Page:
Oct 17, 2019

Policy Revisions Enable Teaching Candidates to Engage in Co-Teaching, Collaborative Planning, Observation and Feedback

BATON ROUGE, La. -- The Louisiana Board of Elementary and Secondary Education (BESE) on Wednesday revised state policies to enhance the mentoring and support provided to teachers who enter the profession through an alternate certification route. Teachers who are certified in this way will now have expanded opportunities for co-teaching, collaborative planning, observation and feedback with a trained mentor.

"Every Louisiana teacher, regardless of how they attain their certification, deserves to feel fully prepared when they enter the classroom," said State Superintendent John White. "The policy revisions adopted by BESE aim to end the practice of placing new teachers with minimum classroom-based preparation into full-time teaching roles and to provide these educators additional support and guidance as they navigate their entry to the profession."

"Louisiana is building a cadre of educators trained to mentor aspiring and new teachers," said BESE Vice President Dr. Holly Boffy. "So not only do these policy revisions ensure alternatively certified teaching candidates have access to expanded opportunities for mentorship, but they also ensure the educators who are providing that support and guidance are highly trained to do so."

In Louisiana, teachers earn certification as an undergraduate or through a post-baccalaureate or "alternate" certification program.

Undergraduate candidates participate in yearlong, classroom-based teaching residencies alongside an expert mentor teacher.

Alternate certification candidates typically complete their teacher preparation programs while serving as a full-time teacher. While previous BESE policy required 80 hours of pre-service practice and four observations during the year in which the candidate applies for certification, mentoring practices for alternate certification teachers have varied statewide. Alternate certification candidates have reported they did not have dedicated time to practice--or even to meet--with their mentors.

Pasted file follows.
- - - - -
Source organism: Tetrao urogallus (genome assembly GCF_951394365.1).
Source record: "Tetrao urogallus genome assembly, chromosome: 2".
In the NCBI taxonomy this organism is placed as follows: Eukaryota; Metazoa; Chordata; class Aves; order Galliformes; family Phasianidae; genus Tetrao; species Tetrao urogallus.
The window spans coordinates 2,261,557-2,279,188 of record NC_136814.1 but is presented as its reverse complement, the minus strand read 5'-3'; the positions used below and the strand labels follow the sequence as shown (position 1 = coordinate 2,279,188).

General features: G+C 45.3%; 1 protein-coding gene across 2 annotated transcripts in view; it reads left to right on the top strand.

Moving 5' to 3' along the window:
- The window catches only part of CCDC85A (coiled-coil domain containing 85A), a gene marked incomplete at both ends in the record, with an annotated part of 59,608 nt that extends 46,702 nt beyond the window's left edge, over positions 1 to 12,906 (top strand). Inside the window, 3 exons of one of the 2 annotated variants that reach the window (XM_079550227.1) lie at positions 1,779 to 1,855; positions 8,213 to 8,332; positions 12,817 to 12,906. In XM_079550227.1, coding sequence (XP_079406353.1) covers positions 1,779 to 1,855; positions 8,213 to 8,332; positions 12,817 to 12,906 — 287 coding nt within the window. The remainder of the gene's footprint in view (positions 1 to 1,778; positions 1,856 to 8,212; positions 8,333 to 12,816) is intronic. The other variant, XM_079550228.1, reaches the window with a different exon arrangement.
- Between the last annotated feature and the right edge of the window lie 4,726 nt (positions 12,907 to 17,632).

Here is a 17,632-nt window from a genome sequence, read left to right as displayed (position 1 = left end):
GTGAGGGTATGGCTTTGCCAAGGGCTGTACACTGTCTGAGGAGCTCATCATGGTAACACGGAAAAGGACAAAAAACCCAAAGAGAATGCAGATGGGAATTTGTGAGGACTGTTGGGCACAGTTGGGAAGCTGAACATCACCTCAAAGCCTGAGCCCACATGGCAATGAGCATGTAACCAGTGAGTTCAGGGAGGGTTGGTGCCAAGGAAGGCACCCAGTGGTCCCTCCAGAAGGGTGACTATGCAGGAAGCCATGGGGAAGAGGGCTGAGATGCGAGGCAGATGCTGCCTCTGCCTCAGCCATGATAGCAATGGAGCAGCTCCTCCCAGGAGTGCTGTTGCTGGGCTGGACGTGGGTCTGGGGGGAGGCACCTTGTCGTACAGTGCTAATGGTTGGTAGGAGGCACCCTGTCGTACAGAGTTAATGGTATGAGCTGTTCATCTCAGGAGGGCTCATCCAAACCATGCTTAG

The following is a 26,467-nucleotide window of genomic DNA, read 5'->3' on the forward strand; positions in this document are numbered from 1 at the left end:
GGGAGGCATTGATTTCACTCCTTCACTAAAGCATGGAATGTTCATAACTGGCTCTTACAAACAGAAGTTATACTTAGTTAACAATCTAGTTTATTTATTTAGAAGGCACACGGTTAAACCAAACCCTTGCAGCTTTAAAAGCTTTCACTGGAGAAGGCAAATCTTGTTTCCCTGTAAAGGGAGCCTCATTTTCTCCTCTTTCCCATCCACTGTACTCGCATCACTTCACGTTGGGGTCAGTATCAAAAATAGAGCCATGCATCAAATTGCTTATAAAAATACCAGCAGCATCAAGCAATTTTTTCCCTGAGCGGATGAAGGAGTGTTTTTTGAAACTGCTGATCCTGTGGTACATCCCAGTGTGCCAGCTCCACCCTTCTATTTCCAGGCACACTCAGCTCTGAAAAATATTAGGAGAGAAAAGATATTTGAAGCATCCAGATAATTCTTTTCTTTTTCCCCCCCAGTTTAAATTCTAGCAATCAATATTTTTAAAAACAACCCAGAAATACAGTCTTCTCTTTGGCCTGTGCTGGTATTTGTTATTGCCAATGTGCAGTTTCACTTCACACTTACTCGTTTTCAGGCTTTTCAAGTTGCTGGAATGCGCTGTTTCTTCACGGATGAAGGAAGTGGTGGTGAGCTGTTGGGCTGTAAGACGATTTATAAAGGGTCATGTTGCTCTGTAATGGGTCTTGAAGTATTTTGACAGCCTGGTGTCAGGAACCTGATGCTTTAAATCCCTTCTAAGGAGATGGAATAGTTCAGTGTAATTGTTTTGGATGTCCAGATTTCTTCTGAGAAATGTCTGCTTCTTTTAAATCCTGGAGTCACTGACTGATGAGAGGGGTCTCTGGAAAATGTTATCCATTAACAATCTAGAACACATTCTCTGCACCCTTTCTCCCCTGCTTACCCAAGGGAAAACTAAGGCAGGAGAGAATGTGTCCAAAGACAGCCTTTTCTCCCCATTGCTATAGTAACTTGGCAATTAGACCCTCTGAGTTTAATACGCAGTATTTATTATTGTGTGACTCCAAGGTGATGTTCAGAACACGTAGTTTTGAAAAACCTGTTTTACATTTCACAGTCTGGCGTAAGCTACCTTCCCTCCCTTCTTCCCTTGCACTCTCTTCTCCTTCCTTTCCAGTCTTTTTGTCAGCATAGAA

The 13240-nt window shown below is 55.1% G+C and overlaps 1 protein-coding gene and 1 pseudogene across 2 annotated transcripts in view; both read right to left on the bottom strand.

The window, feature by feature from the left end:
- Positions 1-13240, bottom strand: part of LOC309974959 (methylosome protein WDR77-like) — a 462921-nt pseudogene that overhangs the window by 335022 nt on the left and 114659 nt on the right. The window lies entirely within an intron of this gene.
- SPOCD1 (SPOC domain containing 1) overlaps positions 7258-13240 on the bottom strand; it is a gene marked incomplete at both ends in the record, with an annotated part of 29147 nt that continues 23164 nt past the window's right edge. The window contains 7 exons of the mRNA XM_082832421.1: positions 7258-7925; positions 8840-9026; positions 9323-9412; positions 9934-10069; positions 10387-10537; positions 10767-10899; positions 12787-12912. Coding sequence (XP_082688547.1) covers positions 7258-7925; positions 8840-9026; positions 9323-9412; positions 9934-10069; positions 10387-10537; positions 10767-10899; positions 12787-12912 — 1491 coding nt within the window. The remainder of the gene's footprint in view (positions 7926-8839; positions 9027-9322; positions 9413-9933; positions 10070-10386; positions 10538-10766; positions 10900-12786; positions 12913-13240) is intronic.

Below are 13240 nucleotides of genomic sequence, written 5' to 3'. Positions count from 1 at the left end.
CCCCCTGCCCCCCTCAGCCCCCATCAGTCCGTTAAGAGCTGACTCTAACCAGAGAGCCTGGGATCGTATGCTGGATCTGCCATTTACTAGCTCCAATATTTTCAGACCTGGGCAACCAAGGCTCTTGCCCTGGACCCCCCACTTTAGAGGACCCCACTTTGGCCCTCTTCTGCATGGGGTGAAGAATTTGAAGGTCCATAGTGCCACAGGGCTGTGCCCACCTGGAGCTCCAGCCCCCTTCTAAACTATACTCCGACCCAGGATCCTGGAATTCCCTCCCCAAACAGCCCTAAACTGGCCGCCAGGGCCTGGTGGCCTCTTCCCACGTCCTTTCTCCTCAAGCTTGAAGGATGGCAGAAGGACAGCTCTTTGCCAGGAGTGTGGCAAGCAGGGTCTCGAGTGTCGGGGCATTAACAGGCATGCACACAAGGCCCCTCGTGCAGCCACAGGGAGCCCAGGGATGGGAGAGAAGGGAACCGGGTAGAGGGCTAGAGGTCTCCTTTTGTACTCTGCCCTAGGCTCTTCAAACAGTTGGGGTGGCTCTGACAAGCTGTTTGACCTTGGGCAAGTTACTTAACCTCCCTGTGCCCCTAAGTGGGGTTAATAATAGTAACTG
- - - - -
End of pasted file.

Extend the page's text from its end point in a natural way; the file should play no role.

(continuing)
As a result, 20 percent of teachers prepared through alternate certification routes have left the profession after only two years, compared to 12 percent of teachers prepared through undergraduate routes.

In response to the increased attrition rates among alternate candidates and based on research that demonstrates a greater impact on student learning among teachers with high-quality mentors, the Louisiana Department of Education facilitated pilot programs in select rural school systems that resulted in cost-neutral models to provide expanded mentorship opportunities for these teachers. Across all pilot programs, these teaching candidates had the chance to co-teach with a veteran educator for at least one class period per day, resulting in a 350 percent increase in the amount of mentoring they would typically receive.

The Department also released a free toolkit to guide school systems statewide in how to implement these models.

The policy revisions adopted by BESE build on that foundation by replacing the pre-service practice requirement with an assurance from the employing school systems that alternate certification candidates receive mentoring that includes co-teaching, collaborative planning, observation and feedback sessions for a minimum of 15 percent of instructional time, or 5 hours per week, in the first year of teaching. 

"Our post-baccalaureate teachers participated in daily professional development as active learners. The co-teaching experience provided opportunities for them to observe and model best practices, learn and apply the concepts, and reflect with a supportive mentor. This ongoing cycle of collaborating, teaching, and learning provided the shelter needed to grow and retain our new teachers," said Charmaine Reeves, Title I School Wide Coordinator for Bogalusa City Schools, one of the school systems that participated in the pilot program. "We are thrilled to see this work expand statewide."

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